The first networks post looked at eleven years of the network race using what I consider the best available measurement of network strength: an average of their original non-sports series ratings. This one adds three additional angles: it widens to overall ratings (including repeats, sports and specials), then narrows in on scripted originals, then breaks the scripted originals into the still narrower comedies and dramas. I don't like any of these on their own as much as all originals, but they help supplement/explain those basic numbers. For today, we're just doing the big four. The netlets may be added in a future year, but they probably wouldn't be that interesting anyway (as they have little to no sports/comedies).
Overall Ratings (Original Series + Repeats, Sports, Specials)
*- includes Super Bowl
**- includes Winter Olympics
"vs.O" is the difference between the overall rating and the originals-only rating used in the first networks post. In other words, it measures how much all the "other stuff" affects the network's overall rating.
The main takeaway here is the increased impact of sports. In the first half of the table, not a single network ever finished with a higher overall average than original average. The streak finally ended in 2008-09, when a distant fourth-place entertainment network got a one-point boost from both Sunday Night Football AND the Super Bowl.
These days, the huge sports events are game-changers in the network rankings, frequently making a double-digit difference compared to the surrounding years. Even in a year when Fox's entertainment department declined by twelve points, it was up by nine overall because of a huge boost from the "other stuff," namely the NFC Championship Game and the Super Bowl.
By itself, NBC's Sunday Night Football more than cancels out all the other filler NBC airs (see 2012-13). Throw in a Super Bowl or an Olympics, and NBC is now regularly capable of a double-digit boost relative to their entertainment department. The 2017-18 season could be truly staggering, as NBC gets both the Super Bowl and the Olympics (plus four more years of sports ratings becoming more favorable in general).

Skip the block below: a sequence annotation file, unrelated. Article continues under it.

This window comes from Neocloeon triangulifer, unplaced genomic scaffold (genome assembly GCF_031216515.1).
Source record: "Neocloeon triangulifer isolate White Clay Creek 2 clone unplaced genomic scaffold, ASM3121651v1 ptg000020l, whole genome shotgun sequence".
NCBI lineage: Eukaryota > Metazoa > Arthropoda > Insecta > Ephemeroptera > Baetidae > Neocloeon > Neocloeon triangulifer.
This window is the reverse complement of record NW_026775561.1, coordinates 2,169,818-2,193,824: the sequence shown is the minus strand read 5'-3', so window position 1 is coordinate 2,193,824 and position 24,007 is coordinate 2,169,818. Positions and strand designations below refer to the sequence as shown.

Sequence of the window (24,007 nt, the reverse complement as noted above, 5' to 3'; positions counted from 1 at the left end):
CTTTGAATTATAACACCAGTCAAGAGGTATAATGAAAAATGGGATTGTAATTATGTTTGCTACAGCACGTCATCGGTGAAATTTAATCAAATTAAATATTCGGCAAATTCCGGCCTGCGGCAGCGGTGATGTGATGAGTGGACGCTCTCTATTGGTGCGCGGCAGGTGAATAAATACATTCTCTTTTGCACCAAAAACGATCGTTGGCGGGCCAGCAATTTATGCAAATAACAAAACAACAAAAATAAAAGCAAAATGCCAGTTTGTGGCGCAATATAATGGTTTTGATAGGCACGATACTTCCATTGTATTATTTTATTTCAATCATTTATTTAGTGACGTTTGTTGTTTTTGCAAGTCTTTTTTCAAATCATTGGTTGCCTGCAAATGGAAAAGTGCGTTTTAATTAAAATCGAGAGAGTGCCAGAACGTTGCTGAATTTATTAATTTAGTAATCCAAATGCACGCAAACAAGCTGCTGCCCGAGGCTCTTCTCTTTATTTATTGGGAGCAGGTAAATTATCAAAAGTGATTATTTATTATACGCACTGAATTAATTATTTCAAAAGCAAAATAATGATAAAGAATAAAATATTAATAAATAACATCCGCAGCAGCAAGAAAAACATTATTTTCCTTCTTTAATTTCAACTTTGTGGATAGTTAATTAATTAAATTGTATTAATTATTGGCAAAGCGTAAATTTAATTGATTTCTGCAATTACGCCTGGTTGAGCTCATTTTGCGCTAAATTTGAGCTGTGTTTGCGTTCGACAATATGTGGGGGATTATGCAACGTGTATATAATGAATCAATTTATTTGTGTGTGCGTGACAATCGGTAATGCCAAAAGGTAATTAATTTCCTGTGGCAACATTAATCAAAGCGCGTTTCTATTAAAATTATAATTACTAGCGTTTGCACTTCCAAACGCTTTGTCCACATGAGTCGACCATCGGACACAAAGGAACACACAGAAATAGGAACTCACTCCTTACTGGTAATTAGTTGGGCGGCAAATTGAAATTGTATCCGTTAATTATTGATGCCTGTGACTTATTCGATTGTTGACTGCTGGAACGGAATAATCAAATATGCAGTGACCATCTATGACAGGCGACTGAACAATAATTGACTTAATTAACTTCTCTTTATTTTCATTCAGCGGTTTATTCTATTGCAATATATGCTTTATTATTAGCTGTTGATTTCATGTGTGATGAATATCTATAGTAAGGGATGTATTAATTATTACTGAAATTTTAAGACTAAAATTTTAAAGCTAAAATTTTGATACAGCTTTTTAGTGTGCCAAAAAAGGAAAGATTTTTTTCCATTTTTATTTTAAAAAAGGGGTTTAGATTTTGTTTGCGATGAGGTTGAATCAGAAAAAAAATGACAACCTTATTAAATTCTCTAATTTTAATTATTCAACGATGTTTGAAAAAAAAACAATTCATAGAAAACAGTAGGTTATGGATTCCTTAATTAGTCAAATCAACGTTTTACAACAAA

Scripted Originals Only
"Uns" is the difference between the all-originals average and the scripted-only average. In other words, it measures "the scripted effect"; how much scripted programs affect the original series average if you start with all originals.
Since the rise of Dancing with the Stars and the resurgence of The Bachelor on ABC, both ABC and CBS have been pretty consistent; their original average is roughly five points lower than their scripted-only average. Therefore, the last seven years or so have tracked very closely with the scripted programming trajectories. ABC's slow decline since the peak years of Desperate Housewives and Grey's Anatomy is reflected in the scripted numbers, while CBS' brief surge to dominance in 2011-12 and disappointment since were also scripted-driven.
Fox and NBC are much more driven by unscripted developments. Fox got a reliable 20-point boost from Idol for about nine years. Its prime period occurred when it was able to combine the Death Star with scripted programming that was just a bit above average. And the fall of Fox in recent years has also been largely unscripted-driven. In fact, the Fox of 2012-13 and 2013-14 has scripted programming that's very reminiscent of Fox just before it entered its prime (2003-06), and Empire made it even better in 2014-15. The difference is that Idol isn't worth 20 points anymore.
Meanwhile, NBC is now getting about the same-sized boost from two yearly cycles of The Voice that Fox long received from Idol, a boost that takes a fourth-place scripted network and makes it a fairly close second among all originals. NBC of 2013-14 and 2014-15 looks quite similar to Fox a decade earlier. But as I've said before, the big question is just how much longer The Voice will be capable of that kind of boost.
During NBC's darkest days in the late aughts, comedy was actually a notable kinda-bright spot (often trailing only CBS). The darkness was mostly about the network's massive incompetence in drama development. Aside from a couple slightly positive years lining up with the first two seasons of Heroes (2006-08), it was a pretty consistent collapse from 2003-04 to 2011-12. Now, the network has The Voice and is getting its act together to some degree in drama. But despite a positive trend overall, the comedy department (pretty steady for quite awhile after the last Friends year in 2003-04) has totally fallen apart. And it's continued even with a The Voice lead-in juicing Go On and About a Boy in the last couple years.
Bad as it is for NBC comedy right now, it's still not as ugly as ABC's comedies in the worst of the pre-Modern Family years. Now that they have a relatively healthy comedy setup, it's easy to forget just how hideously things were going there, even alongside what was easily the strongest drama department in the A18-49+ era.
2001-02 | 2002-03 | 2003-04 | 2004-05 | 2005-06 | 2006-07 | 2007-08 | 2008-09 | 2009-10 | 2010-11 | 2011-12 | 2012-13 | 2013-14 | 2014-15